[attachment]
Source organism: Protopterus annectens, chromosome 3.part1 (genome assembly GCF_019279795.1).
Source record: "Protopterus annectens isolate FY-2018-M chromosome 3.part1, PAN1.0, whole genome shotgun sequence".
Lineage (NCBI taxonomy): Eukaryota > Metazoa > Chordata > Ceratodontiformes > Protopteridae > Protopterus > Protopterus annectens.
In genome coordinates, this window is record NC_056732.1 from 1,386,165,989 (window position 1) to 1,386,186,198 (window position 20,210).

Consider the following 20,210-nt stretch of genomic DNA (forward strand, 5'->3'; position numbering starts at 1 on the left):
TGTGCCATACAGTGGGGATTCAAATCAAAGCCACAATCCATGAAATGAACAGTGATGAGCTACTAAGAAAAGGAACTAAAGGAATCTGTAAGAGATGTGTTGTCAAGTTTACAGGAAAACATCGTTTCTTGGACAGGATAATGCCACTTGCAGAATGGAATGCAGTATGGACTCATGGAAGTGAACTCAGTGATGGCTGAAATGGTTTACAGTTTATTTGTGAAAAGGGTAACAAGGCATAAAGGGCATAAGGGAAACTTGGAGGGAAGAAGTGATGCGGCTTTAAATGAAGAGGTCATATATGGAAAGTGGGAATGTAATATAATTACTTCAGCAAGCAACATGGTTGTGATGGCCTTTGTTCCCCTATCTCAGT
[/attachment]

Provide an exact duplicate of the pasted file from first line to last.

Source organism: Protopterus annectens, chromosome 3.part1 (genome assembly GCF_019279795.1).
Source record: "Protopterus annectens isolate FY-2018-M chromosome 3.part1, PAN1.0, whole genome shotgun sequence".
Lineage (NCBI taxonomy): Eukaryota > Metazoa > Chordata > Ceratodontiformes > Protopteridae > Protopterus > Protopterus annectens.
In genome coordinates, this window is record NC_056732.1 from 1,386,165,989 (window position 1) to 1,386,186,198 (window position 20,210).

Consider the following 20,210-nt stretch of genomic DNA (forward strand, 5'->3'; position numbering starts at 1 on the left):
TGTGCCATACAGTGGGGATTCAAATCAAAGCCACAATCCATGAAATGAACAGTGATGAGCTACTAAGAAAAGGAACTAAAGGAATCTGTAAGAGATGTGTTGTCAAGTTTACAGGAAAACATCGTTTCTTGGACAGGATAATGCCACTTGCAGAATGGAATGCAGTATGGACTCATGGAAGTGAACTCAGTGATGGCTGAAATGGTTTACAGTTTATTTGTGAAAAGGGTAACAAGGCATAAAGGGCATAAGGGAAACTTGGAGGGAAGAAGTGATGCGGCTTTAAATGAAGAGGTCATATATGGAAAGTGGGAATGTAATATAATTACTTCAGCAAGCAACATGGTTGTGATGGCCTTTGTTCCCCTATCTCAGT